Sierra snowfall has decreased 15% since the late 1970s

Snowfall has decreased 15% in California since the late 1970s, with precipitation falling as rain instead. On current emissions trajectories, the state will likely experience 60% to 90% decline in the annual average number of days below freezing by 2100, as precipitation increasingly shifts from snow to rain and snow melts earlier. The Sierra region… Read More Sierra snowfall has decreased 15% since the late 1970s

Cryosphere decline continues, Northern Hemisphere snow and glacier loss accelerates: IPCC

All components of the cryosphere have been in decline over the past few decades (see figure 4.25), with North­ern Hemisphere spring snow cover continuing to decrease in extent, and glaciers losing mass and contributing to sea level rise throughout the 20th century. The strong and significant changes reported to the cryosphere in IPCC’s last major… Read More Cryosphere decline continues, Northern Hemisphere snow and glacier loss accelerates: IPCC

$12B US winter tourism industry lost $1.07 billion to warming in 1999-2010

The U.S. winter tourism industry is worth $12.2 billion (including $3.1 billion in taxes) from snowmobiling, snowboarding, ice fishing, snowshoeing and skiing, and related activities with restaurants, lodging, gas stations, grocery stores, and bars. The biggest source of value is resort operations ($2.9 billion, 75,900 jobs) followed by dining ($942 million, 31,600 jobs). Figure 8… Read More $12B US winter tourism industry lost $1.07 billion to warming in 1999-2010

Low-lying ski areas in the western US are losing snowpack

Global warming will significantly reduce snowpack in the Western United States, especially those areas that are just near freezing temperatures.  Some of the most affected areas include Arizona, New Mexico, and the Lake Tahoe. Source: Butsic, Hanak, and Valletta (2009). Climate Change and Housing Prices: Hedonic Estimates for Ski Resorts in Western North America. Federal… Read More Low-lying ski areas in the western US are losing snowpack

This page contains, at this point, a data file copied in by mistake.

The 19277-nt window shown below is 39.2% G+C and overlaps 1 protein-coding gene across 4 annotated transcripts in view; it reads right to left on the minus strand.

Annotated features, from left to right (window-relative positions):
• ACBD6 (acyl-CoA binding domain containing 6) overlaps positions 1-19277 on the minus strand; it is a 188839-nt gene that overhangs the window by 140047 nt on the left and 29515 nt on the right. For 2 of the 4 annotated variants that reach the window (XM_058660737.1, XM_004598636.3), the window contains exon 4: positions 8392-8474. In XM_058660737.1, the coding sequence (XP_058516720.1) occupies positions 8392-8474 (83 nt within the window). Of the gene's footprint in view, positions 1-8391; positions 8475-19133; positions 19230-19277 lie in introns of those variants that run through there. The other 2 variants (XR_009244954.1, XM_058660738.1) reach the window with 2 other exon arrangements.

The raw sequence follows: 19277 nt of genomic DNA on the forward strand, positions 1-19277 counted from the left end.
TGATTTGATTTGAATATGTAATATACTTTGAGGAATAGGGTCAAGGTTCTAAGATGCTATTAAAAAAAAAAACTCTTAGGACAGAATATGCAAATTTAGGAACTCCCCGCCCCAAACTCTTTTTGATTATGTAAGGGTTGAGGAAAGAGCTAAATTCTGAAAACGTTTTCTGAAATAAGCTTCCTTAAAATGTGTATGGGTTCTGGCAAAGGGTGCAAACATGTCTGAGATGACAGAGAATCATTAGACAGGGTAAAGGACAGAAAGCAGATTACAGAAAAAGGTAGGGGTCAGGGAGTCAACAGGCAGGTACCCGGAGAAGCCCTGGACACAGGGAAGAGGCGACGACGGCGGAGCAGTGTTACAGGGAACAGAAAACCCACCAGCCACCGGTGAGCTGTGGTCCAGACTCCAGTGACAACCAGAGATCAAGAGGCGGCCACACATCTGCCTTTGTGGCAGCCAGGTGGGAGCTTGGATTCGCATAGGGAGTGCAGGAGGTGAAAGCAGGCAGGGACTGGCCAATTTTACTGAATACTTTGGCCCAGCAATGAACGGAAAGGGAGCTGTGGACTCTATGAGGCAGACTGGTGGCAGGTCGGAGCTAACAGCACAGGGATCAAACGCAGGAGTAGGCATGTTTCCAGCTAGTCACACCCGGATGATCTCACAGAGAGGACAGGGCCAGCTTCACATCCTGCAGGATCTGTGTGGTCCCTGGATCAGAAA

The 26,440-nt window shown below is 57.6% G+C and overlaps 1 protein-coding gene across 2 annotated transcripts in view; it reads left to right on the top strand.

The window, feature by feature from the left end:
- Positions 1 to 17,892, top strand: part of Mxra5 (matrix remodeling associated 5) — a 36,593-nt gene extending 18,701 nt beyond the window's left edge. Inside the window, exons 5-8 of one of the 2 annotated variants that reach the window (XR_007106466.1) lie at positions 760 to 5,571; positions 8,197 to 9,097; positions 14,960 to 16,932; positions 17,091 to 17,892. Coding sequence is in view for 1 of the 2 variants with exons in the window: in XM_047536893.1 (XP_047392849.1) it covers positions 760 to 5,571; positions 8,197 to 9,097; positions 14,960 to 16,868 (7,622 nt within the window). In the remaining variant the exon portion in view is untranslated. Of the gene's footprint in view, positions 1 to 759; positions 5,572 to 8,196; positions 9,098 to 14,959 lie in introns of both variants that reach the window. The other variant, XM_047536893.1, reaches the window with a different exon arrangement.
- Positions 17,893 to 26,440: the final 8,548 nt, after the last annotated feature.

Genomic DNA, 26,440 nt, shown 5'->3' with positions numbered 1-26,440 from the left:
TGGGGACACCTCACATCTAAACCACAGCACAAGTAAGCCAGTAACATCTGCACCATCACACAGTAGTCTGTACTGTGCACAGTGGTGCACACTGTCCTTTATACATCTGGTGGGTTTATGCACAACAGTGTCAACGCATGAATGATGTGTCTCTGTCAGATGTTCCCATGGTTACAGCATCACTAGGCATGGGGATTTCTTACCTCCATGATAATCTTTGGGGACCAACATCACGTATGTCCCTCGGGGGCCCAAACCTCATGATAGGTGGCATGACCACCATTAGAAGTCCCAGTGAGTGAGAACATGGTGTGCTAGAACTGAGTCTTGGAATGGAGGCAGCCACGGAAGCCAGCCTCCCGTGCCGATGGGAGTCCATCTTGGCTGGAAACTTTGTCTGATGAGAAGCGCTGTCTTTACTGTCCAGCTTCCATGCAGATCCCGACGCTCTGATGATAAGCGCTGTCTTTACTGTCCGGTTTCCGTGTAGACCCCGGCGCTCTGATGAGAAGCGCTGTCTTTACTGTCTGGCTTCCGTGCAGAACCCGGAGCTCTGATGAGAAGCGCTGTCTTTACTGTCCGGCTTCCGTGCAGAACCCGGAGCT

Sierra snowpack is expected to shrink more than 30%

Sierra snowpack is expected to shrink more than 30% by 2070-2099 even in optimistic scenarios. This has profound implications for California’s ski industry. Ski resorts require a minimum snow depth to begin the ski season, with a typical ski season in California historically (1961-1990) lasting from late November to late June (around 200 days). Under… Read More Sierra snowpack is expected to shrink more than 30%

Western US snowpack is especially vulnerable to climate warming

In the western U.S., Decreases in snowpack, less snowfall, earlier snow melt, more winter rain events, increased peak winter flows, and reduced summer flows have been documented. Western temperatures have increased more at high elevations than at lower ones, meaning that the West’s warming has been concentrated where snow falls and is naturally stored in… Read More Western US snowpack is especially vulnerable to climate warming

Long term declines in mountain snowpack continue: IPCC

Globally, long term declines in mountain snowpack have been observed and are further projected over the past three decades, particularly at lower, warmer elevations.  Increasing air temperature in mountainous regions will raise snow lines and major reductions in snow cover are projected for mid-latitudes in general by the end of this century with lower, warmer… Read More Long term declines in mountain snowpack continue: IPCC